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  #51  
Old 11-06-2019, 11:59 PM
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... I assume that the Kentucky legislature will follow the example of North Carolina when Roy Cooper was elected Governor and strip his office of as much power as they can.
With compromise the new order of the day, perhaps they'll strip him of just 90% as much power as they can.
  #52  
Old 11-07-2019, 12:46 AM
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None of that actually contradicts what BobLibDem wrote.
I don't feel so. Trump's base may be loud but I don't feel they control the nuts and bolts of the party organization. Let's face it; most of them aren't smart enough to run a complex organization like a national party.

The people who are running the day-to-day operations of the Republican Party aren't married to Trump. They're in it for the long run; they've been around for thirty years and plan on being around for decades into the future. As far as Trump's people are concerned, the world ends in 2024.

Yes, they're working with Trump now. He's a Republican and he won the election. But they'd be happier working with somebody like Pence or Romney or McConnell or Ryan; one of their own.

So when some mainstream conservative Republican faces a primary challenge from some fire-breathing Trumphead and the GOP leaders think the Trumphead will lose the general election to the Democrat, they'll quietly step in. The Trumphead will be out on the streets screaming about how people need to keep their faith in Beloved Leader. But then suddenly he'll notice he isn't on the primary ballot and the mainstream conservative is running unopposed. And the Republican leadership will say "Oh, gee, did nobody remind you that you needed to have your special eligibility request documentation Form-R1098 submitted ninety business days before the primary? I guess we forgot to mention that and you weren't aware of the proper procedure. That's too bad."
  #53  
Old 11-07-2019, 09:22 AM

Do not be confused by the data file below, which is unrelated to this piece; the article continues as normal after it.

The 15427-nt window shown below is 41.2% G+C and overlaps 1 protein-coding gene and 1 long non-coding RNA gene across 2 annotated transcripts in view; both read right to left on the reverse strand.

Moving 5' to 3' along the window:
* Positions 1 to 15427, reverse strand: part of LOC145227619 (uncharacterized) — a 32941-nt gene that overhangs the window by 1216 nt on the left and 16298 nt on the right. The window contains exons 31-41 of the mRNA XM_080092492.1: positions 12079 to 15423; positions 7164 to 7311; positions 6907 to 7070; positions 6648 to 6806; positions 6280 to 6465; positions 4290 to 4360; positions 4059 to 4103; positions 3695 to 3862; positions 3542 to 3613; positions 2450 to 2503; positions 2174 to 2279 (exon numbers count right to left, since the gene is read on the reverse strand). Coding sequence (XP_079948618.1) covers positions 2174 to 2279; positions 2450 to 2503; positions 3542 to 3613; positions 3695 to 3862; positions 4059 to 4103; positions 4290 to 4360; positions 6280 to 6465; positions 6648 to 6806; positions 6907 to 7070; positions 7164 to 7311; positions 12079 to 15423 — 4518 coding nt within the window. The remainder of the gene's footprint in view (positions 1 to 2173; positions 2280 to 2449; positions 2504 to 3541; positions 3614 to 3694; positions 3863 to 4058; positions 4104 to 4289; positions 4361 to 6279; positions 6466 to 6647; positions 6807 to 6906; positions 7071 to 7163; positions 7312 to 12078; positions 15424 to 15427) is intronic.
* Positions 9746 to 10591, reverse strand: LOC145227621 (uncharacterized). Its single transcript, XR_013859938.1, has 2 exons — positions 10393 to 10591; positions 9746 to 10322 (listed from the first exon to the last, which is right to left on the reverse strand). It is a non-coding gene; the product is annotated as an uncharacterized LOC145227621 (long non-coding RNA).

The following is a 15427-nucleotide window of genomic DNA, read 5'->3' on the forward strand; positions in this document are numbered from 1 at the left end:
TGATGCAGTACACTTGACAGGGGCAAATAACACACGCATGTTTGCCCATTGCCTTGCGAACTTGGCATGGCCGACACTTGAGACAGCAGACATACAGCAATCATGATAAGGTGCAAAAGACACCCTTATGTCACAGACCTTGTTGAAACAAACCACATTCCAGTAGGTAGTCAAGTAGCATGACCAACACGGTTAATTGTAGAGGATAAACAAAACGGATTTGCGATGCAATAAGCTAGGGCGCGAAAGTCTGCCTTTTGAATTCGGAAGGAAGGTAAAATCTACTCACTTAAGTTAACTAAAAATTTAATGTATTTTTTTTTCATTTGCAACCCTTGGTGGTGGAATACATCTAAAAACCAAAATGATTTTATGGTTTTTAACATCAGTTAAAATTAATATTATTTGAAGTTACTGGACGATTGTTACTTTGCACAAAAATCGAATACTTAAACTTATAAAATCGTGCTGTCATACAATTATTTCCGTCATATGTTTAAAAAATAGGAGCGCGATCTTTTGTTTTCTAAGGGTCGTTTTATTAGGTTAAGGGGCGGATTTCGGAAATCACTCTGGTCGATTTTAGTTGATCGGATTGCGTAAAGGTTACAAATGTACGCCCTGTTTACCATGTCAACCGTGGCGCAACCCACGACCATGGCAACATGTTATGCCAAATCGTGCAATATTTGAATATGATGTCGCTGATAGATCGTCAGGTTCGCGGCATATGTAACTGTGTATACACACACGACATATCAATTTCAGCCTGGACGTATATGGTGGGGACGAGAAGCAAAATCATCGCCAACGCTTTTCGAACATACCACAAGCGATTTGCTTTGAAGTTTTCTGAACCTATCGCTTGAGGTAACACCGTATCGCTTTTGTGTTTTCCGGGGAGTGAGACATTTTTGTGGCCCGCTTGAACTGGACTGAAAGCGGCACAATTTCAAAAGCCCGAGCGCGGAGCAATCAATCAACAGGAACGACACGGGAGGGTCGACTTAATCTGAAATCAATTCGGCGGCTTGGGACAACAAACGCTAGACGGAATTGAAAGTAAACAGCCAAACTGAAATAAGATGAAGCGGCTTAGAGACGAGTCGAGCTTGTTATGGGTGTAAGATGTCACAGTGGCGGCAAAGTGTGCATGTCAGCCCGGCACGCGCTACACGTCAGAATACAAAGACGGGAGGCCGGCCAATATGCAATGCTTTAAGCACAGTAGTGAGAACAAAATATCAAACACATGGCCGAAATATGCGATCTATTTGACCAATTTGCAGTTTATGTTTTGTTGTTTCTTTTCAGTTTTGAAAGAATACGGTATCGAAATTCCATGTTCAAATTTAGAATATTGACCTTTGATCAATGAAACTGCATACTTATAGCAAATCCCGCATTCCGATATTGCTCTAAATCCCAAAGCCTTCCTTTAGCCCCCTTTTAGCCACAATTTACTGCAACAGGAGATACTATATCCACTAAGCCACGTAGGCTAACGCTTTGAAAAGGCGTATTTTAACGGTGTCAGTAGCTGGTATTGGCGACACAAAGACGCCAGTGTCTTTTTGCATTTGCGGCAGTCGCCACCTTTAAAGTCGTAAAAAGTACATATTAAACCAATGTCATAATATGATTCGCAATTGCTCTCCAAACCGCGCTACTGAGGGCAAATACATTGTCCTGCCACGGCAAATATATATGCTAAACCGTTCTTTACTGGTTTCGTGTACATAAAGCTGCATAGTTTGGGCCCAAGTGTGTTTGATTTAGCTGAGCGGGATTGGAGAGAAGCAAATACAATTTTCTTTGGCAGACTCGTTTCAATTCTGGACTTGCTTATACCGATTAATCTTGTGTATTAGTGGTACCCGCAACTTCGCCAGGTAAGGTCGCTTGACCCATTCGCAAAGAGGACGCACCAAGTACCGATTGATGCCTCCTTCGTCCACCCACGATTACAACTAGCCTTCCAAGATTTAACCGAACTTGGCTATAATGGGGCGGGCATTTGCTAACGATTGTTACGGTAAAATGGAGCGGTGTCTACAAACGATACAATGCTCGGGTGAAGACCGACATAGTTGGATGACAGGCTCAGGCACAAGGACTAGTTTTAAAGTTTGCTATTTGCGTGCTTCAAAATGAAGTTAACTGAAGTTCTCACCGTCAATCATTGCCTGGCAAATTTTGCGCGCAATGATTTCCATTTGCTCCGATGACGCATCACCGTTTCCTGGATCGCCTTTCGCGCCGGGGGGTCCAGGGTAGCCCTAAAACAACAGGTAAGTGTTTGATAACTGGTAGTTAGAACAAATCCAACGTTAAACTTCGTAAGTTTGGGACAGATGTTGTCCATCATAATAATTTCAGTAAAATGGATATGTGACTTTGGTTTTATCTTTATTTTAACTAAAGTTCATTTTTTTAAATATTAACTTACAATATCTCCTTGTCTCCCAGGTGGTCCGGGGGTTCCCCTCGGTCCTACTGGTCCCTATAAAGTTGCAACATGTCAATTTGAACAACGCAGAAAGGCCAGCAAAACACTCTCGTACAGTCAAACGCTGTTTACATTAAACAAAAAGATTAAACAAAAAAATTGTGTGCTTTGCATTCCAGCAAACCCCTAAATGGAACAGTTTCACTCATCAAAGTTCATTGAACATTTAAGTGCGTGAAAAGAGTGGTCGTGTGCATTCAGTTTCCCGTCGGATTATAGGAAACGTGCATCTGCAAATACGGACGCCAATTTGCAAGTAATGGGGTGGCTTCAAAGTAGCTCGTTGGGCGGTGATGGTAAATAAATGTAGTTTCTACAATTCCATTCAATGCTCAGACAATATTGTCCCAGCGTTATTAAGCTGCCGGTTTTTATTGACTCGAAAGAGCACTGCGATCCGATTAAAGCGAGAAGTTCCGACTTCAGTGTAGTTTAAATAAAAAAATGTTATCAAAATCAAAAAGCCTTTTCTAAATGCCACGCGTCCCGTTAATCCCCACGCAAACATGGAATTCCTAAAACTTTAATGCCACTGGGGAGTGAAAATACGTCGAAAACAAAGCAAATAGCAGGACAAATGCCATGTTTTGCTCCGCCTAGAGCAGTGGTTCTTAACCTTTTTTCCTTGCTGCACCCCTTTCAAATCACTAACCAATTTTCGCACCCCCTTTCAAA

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I don't feel so. Trump's base may be loud but I don't feel they control the nuts and bolts of the party organization. Let's face it; most of them aren't smart enough to run a complex organization like a national party.

The people who are running the day-to-day operations of the Republican Party aren't married to Trump. They're in it for the long run; they've been around for thirty years and plan on being around for decades into the future. As far as Trump's people are concerned, the world ends in 2024.

Yes, they're working with Trump now. He's a Republican and he won the election. But they'd be happier working with somebody like Pence or Romney or McConnell or Ryan; one of their own.

So when some mainstream conservative Republican faces a primary challenge from some fire-breathing Trumphead and the GOP leaders think the Trumphead will lose the general election to the Democrat, they'll quietly step in. The Trumphead will be out on the streets screaming about how people need to keep their faith in Beloved Leader. But then suddenly he'll notice he isn't on the primary ballot and the mainstream conservative is running unopposed. And the Republican leadership will say "Oh, gee, did nobody remind you that you needed to have your special eligibility request documentation Form-R1098 submitted ninety business days before the primary? I guess we forgot to mention that and you weren't aware of the proper procedure. That's too bad."
I hope that you are more right than I am. My fear is that those currently in the Donald Cult are in it for the long run. Long after he has left the stage, they are going to look for the candidate in the primary who exhibits the most white nationalism and the most contempt for the poor. Suppose that a post-presidential Donald decides that he is going to be the kingmaker. He'd still hold his massive rallies of the faithful, instructing them who to support. Even after death, his sons would pick up the torch and continue his mission- not because they believe in it, but because the rubes are easy marks for buying merchandise. The Wall Street Republicans may not like it, but their party may have been permanently taken over by the white nationalists.
  #54  
Old 11-07-2019, 10:51 AM
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"Stivers said he thought Bevin’s speech declining to concede to Beshear was “appropriate.” He said believes most of the votes that went to Libertarian John Hicks, who received about 2% of the total vote, would have gone to Bevin and made him the clear winner."